I had the pleasure of watching a player who was entirely confident and relaxed, who thrived on the pressure of facing Nadal.
Even if Rafa is a huge fighter and pushed the Serb to a tie-break in the second set, I never felt at any moment that the Mallorcan had control over his destiny. Djokovic dominated the conversation.
Rafa has suffered a number of damaging defeats inflicted by Djokovic since 2011. For two years he has been hurt by Djokovic's remarkable resilience and has developed a bit of a complex when playing him - just as Roger Federer once did when Nadal first came on the scene.
Since the start of the Monte Carlo Masters, Nadal had not quite looked his usual dominant self, and his confidence looked vulnerable to being shaken by the best players.
For those reasons, Djokovic knew he had to make an impression from the very start of the match, and he hit some beautiful shots while being aggressive and opportunistic.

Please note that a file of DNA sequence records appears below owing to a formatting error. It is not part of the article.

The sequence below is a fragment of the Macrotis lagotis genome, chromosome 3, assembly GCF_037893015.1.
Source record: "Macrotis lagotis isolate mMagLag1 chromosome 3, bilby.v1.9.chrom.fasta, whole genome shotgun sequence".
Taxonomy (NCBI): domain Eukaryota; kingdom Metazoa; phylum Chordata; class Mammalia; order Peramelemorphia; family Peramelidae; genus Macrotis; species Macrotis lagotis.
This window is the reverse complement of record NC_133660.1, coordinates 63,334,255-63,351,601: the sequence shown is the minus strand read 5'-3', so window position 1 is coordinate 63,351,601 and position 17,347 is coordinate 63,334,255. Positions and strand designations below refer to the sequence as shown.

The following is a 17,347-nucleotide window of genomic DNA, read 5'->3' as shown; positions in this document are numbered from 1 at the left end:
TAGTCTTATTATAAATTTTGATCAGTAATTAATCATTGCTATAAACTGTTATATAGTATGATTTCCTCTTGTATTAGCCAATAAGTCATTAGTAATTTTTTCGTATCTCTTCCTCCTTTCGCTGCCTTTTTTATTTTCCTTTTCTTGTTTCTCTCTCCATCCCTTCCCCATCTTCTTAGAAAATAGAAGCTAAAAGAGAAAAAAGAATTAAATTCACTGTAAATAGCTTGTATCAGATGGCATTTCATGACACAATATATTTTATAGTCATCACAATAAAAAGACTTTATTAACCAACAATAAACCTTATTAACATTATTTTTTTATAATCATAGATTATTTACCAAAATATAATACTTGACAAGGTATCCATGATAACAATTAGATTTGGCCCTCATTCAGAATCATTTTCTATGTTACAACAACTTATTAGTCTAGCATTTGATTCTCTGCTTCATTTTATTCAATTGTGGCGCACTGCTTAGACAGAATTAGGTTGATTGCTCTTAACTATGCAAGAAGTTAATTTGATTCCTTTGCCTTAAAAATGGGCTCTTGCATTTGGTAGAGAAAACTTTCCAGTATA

He forced Rafa to play on the back foot and punished him for it. The Mallorcan was guilty of more unforced errors than usual.
Djokovic reached a very high level. His tactical decisions were always well-considered and he found the correct length and angles of attack to leave Nadal short. He exploited every opportunity that came his way.
His level was so high that he reminded me of the great Djokovic of 2011. It was not entirely expected that he would perform to such a level because he had been disappointing in Indian Wells and Miami.
But the presence of his coach, Marian Vajda, who was absent for the tournaments in America, helped him to relax. The fact he also saw this tournament as a bonus, as he didn't think he would win it, also served to inspire him.
Even when he was on the defensive in this match he knew exactly how to take control again, and go on the offensive once more.